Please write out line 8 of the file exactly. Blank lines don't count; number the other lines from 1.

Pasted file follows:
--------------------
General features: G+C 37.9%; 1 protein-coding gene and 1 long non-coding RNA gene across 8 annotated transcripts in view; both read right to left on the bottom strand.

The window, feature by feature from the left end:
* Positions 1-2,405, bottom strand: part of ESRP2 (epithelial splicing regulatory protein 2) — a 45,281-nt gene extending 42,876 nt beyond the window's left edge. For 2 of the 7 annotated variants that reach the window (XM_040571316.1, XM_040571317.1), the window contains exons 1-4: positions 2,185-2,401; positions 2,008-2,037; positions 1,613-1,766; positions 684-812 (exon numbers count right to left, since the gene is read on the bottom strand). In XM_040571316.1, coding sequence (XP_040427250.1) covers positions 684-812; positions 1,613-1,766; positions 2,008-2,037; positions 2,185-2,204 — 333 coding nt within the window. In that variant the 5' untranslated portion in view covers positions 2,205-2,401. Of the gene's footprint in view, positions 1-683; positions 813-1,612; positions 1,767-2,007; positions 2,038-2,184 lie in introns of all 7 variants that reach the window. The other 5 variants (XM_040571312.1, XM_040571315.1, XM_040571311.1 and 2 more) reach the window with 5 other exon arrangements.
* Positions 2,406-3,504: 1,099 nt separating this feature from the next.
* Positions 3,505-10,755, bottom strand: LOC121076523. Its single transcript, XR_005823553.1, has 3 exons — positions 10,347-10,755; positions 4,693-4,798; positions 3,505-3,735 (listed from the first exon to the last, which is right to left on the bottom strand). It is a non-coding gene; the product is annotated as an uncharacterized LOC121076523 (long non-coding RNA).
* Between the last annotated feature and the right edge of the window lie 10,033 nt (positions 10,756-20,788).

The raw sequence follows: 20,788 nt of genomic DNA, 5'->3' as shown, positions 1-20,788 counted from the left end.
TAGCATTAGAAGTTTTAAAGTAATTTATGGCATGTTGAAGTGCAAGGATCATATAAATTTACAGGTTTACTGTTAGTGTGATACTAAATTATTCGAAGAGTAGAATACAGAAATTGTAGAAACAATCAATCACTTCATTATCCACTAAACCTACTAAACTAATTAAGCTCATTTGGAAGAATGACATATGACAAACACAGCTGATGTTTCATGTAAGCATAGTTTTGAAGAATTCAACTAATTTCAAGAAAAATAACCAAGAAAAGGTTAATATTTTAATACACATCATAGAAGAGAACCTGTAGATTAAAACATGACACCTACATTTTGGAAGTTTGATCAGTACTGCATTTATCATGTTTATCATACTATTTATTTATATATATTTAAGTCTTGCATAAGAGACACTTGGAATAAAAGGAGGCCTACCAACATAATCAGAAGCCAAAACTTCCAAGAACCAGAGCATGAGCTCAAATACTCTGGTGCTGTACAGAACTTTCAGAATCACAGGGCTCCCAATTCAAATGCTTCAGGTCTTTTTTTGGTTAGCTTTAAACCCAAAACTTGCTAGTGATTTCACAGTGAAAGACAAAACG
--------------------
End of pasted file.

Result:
TAGCATTAGAAGTTTTAAAGTAATTTATGGCATGTTGAAGTGCAAGGATCATATAAATTTACAGGTTTACTGTTAGTGTGATACTAAATTATTCGAAGAGTAGAATACAGAAATTGTAGAAACAATCAATCACTTCATTATCCACTAAACCTACTAAACTAATTAAGCTCATTTGGAAGAATGACATATGACAAACACAGCTGATGTTTCATGTAAGCATAGTTTTGAAGAATTCAACTAATTTCAAGAAAAATAACCAAGAAAAGGTTAATATTTTAATACACATCATAGAAGAGAACCTGTAGATTAAAACATGACACCTACATTTTGGAAGTTTGATCAGTACTGCATTTATCATGTTTATCATACTATTTATTTATATATATTTAAGTCTTGCATAAGAGACACTTGGAATAAAAGGAGGCCTACCAACATAATCAGAAGCCAAAACTTCCAAGAACCAGAGCATGAGCTCAAATACTCTGGTGCTGTACAGAACTTTCAGAATCACAGGGCTCCCAATTCAAATGCTTCAGGTCTTTTTTTGGTTAGCTTTAAACCCAAAACTTGCTAGTGATTTCACAGTGAAAGACAAAACG